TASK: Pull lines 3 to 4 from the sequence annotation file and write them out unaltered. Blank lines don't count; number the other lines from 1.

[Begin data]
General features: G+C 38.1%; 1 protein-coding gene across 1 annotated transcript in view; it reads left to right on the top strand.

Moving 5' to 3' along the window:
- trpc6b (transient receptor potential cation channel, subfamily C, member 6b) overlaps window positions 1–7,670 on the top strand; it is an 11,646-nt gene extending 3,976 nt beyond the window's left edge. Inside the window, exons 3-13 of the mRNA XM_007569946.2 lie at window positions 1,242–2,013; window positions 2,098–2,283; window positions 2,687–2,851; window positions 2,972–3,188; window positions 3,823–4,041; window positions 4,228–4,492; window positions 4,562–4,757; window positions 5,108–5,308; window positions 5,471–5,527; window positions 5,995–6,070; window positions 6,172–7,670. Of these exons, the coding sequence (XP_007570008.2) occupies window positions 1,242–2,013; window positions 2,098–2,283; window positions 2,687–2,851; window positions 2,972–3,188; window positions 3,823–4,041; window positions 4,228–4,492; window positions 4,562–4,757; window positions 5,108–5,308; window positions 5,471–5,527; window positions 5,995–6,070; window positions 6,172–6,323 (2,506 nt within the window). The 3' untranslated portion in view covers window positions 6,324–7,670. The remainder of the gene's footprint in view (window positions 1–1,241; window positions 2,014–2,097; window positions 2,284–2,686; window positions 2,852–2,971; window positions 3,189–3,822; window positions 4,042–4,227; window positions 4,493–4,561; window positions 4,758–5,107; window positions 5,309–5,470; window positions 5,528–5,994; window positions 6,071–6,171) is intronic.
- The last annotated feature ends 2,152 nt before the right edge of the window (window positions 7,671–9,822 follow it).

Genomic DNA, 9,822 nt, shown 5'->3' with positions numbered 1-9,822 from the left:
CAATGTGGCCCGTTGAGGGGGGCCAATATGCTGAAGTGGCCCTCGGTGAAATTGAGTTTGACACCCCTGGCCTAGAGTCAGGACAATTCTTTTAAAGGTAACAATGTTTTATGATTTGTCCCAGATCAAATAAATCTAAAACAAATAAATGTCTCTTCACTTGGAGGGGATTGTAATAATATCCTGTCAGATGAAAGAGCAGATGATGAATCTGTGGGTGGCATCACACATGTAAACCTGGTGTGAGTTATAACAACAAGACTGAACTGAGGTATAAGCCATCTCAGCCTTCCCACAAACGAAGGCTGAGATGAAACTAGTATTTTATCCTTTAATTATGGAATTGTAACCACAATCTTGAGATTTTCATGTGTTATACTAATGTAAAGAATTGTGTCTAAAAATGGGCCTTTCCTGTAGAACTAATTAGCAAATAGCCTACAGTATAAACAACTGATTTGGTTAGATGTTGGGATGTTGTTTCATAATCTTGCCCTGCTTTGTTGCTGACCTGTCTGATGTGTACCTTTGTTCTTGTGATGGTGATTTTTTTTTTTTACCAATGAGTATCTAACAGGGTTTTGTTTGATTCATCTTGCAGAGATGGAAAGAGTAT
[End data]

- trpc6b (transient receptor potential cation channel, subfamily C, member 6b) overlaps window positions 1–7,670 on the top strand; it is an 11,646-nt gene extending 3,976 nt beyond the window's left edge. Inside the window, exons 3-13 of the mRNA XM_007569946.2 lie at window positions 1,242–2,013; window positions 2,098–2,283; window positions 2,687–2,851; window positions 2,972–3,188; window positions 3,823–4,041; window positions 4,228–4,492; window positions 4,562–4,757; window positions 5,108–5,308; window positions 5,471–5,527; window positions 5,995–6,070; window positions 6,172–7,670. Of these exons, the coding sequence (XP_007570008.2) occupies window positions 1,242–2,013; window positions 2,098–2,283; window positions 2,687–2,851; window positions 2,972–3,188; window positions 3,823–4,041; window positions 4,228–4,492; window positions 4,562–4,757; window positions 5,108–5,308; window positions 5,471–5,527; window positions 5,995–6,070; window positions 6,172–6,323 (2,506 nt within the window). The 3' untranslated portion in view covers window positions 6,324–7,670. The remainder of the gene's footprint in view (window positions 1–1,241; window positions 2,014–2,097; window positions 2,284–2,686; window positions 2,852–2,971; window positions 3,189–3,822; window positions 4,042–4,227; window positions 4,493–4,561; window positions 4,758–5,107; window positions 5,309–5,470; window positions 5,528–5,994; window positions 6,071–6,171) is intronic.
- The last annotated feature ends 2,152 nt before the right edge of the window (window positions 7,671–9,822 follow it).